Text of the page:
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It’s time to move away from textile-centric trade

October 29, 2018

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This picture shows women working in a textile factory. — Reuters/File
This picture shows women working in a textile factory. — Reuters/File

“Trade, not aid” is a cliché that has frequently been used in Pakistan. Assuming that the entire world was open for our exports without any barriers, how much more could we export? Does anyone know our supply capacity? Where else could we export? Did we explore non-traditional markets? Did we strengthen any sector, except textiles? The list of questions goes on.

However, the most important and basic question is: what do we understand by the term ‘trade’? First, we need to understand that trade includes both exports and imports. When we want to trade with a country, it wants to access our market through imports into Pakistan. Second, textile is not the only thing that we (can) export. Third, we don’t realise the potential of services for exports as this is the least understood sector.

This warrants a fresh mindset for trade policy. To start with, we must recognise that trade, trade policy and trading system are three distinct areas to be dealt with in designing any relevant national policy. As a second step, there ought to be complementation within trade, industrial, fiscal, competition and monetary policies to enable the tradability of various sectors beyond textiles. Thirdly, there should be a realistic assessment of sectoral efficiency for the optimal allocation of resources, incentive schemes and efforts for export promotion.

In traditional trade policies, incentives are extended to large enterprises. But micro, small and medium enterprises carry a bigger export potential with lower incentive requirements

In practical terms, a fresh mindset is needed for the services sector. It has shown a consistent growth and increase of exports in recent years. Information technology (IT) and related services, particularly business process outsourcing, construction and engineering, transport and transit logistics, niche financial services (Islamic finance) and professional services (medical, engineering, accounting/auditing) carry a huge export growth potential. If properly accounted, exports of IT coupled with the rapidly emerging field of freelancing may exceed those of the textiles.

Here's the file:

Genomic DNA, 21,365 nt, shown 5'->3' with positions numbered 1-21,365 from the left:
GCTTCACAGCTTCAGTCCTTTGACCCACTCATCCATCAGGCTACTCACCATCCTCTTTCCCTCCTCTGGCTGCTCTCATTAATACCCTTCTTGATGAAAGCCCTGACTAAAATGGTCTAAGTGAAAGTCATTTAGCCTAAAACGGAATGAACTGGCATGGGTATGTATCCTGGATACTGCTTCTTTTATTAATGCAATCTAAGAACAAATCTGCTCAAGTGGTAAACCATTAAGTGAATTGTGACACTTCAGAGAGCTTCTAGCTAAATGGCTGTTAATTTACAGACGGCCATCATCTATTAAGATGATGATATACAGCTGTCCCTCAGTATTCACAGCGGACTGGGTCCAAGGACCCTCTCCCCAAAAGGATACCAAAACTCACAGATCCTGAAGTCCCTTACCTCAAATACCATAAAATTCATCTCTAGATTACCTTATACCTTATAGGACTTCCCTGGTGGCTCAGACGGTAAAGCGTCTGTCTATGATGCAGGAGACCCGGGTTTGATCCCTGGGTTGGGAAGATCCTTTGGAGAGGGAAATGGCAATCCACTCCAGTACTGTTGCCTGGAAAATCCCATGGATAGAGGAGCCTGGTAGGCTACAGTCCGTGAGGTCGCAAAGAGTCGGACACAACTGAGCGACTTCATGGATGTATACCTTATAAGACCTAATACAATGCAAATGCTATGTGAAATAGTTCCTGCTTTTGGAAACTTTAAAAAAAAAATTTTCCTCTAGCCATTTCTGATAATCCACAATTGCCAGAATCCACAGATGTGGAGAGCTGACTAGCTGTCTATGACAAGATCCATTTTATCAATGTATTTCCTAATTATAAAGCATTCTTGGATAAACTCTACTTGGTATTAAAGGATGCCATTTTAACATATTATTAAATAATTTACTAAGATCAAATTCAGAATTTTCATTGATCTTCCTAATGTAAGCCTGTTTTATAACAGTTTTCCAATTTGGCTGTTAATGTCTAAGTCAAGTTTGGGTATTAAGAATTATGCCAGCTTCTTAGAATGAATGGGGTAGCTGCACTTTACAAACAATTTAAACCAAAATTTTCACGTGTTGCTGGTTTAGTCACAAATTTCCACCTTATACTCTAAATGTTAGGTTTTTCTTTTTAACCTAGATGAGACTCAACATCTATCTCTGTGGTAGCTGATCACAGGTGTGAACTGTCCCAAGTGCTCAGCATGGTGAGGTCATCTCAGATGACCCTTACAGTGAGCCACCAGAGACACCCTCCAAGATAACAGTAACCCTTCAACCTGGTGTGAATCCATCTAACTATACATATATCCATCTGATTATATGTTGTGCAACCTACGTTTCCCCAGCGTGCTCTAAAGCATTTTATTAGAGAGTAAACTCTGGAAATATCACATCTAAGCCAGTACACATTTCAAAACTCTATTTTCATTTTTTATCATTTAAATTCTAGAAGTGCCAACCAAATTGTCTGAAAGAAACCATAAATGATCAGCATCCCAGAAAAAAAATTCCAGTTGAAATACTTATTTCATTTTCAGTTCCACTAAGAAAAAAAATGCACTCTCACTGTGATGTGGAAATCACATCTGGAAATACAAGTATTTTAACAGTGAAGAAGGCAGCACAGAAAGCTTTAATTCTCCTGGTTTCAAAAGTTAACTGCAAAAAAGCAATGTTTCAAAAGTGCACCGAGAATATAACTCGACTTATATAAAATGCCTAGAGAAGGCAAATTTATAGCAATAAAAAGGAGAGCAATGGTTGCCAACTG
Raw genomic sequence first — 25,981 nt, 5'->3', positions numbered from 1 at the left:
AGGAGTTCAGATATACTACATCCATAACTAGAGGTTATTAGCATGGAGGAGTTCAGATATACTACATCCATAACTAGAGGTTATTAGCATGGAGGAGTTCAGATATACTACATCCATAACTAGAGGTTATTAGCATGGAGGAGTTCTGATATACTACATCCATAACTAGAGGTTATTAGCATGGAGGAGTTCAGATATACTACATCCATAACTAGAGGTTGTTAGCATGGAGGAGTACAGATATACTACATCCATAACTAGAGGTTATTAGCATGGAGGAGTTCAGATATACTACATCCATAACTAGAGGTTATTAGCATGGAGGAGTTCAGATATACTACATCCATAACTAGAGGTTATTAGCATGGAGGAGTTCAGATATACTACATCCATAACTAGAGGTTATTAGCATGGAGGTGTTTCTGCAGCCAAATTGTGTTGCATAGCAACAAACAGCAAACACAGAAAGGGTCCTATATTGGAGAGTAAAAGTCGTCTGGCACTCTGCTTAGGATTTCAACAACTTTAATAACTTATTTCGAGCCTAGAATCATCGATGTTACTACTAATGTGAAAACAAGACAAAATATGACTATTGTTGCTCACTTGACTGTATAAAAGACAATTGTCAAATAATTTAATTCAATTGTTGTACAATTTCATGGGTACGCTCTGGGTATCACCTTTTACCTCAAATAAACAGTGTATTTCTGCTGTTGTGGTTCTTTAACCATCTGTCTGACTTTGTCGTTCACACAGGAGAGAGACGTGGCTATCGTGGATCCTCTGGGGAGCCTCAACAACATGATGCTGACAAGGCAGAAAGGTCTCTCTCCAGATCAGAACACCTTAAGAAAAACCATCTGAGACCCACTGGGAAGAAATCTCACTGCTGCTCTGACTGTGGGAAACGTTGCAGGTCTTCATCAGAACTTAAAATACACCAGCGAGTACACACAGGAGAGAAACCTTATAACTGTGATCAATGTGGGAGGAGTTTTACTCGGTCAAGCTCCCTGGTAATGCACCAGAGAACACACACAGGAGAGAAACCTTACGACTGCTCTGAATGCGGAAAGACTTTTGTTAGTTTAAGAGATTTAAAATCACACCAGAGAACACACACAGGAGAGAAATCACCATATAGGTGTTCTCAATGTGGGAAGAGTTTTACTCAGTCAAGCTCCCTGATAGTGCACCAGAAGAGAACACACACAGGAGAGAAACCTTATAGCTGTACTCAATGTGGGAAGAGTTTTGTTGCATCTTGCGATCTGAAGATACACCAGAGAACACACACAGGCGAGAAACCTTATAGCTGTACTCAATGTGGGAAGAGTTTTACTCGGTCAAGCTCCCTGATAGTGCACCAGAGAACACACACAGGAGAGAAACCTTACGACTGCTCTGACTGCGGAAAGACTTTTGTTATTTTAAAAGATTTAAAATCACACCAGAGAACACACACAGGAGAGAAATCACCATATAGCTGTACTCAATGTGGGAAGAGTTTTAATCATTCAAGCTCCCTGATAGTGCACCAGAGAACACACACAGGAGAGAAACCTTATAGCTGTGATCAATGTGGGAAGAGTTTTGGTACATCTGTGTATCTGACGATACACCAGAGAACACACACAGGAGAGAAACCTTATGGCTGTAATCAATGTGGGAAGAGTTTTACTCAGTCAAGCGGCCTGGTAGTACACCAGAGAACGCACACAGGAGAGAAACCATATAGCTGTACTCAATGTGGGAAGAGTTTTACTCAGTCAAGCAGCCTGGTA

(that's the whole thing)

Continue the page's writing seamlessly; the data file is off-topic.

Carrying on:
In traditional trade policies, incentives have largely been targeted for large enterprises and exporters. But micro, small and medium enterprises (MSMEs) carry a bigger potential with lower incentive requirements. Collective marketing and financing can cater to a large number of MSMEs. This is particularly important in the context of the new economy that is knowledge based, innovative and operates in the virtual marketplace.

In order to create an inclusive export culture, a mechanism should be developed to foster public-private partnership for global marketing efforts. The existing Export Development Fund (EDF) maintained by the Ministry of Commerce is meant for that. But it may not have been utilised properly due to a lack of active involvement from the private sector.

Efforts should be made to create national value chains and integrate them into regional and global value chains for both goods and services. Pakistan also needs to develop and promote national brands, including collective brands, appellation of origin and geographical indications.

At a macro level, Pakistan should use the World Trade Organisation (WTO) and multilateral trading system to promote exports and manage imports rather than focusing only on negotiations. This is particularly true for addressing the barriers that Pakistani exporters face in the international marketplace. The WTO provides for the redress of such concerns.

Preferential trade agreements are good policy tools, but a comprehensive cost-benefit analysis should be done before starting any new negotiations. Pakistan has jumped into many such agreements in recent years without requisite homework.

Pakistan has an export promotion force in the form of commercial officers in different countries. It is considered a prize posting by the bureaucracy. The chosen ones are rarely held accountable. These commercial officers should be given identifiable (numeric) targets for growth of exports in their countries of accreditation. They should act as salespeople rather than officers for the country. They also need to focus on investment and tourism promotion. An incentive scheme may also be considered for them ie small commissions for increasing exports and recalls if they don’t maintain good record.

As a matter of fact, Pakistan doesn’t need to use the “trade, not aid” cliché anymore. Global markets are wide open, guaranteed by the WTO, with a caveat on preferential trading arrangements. Pakistan should focus more on unexplored export potential in various sectors, particularly services, and target new markets in addition to enhancing competitiveness.

The writer is an international economic and trade policy practitioner ahmadmukhtar@gmail.com

Published in Dawn, The Business and Finance Weekly, October 29th, 2018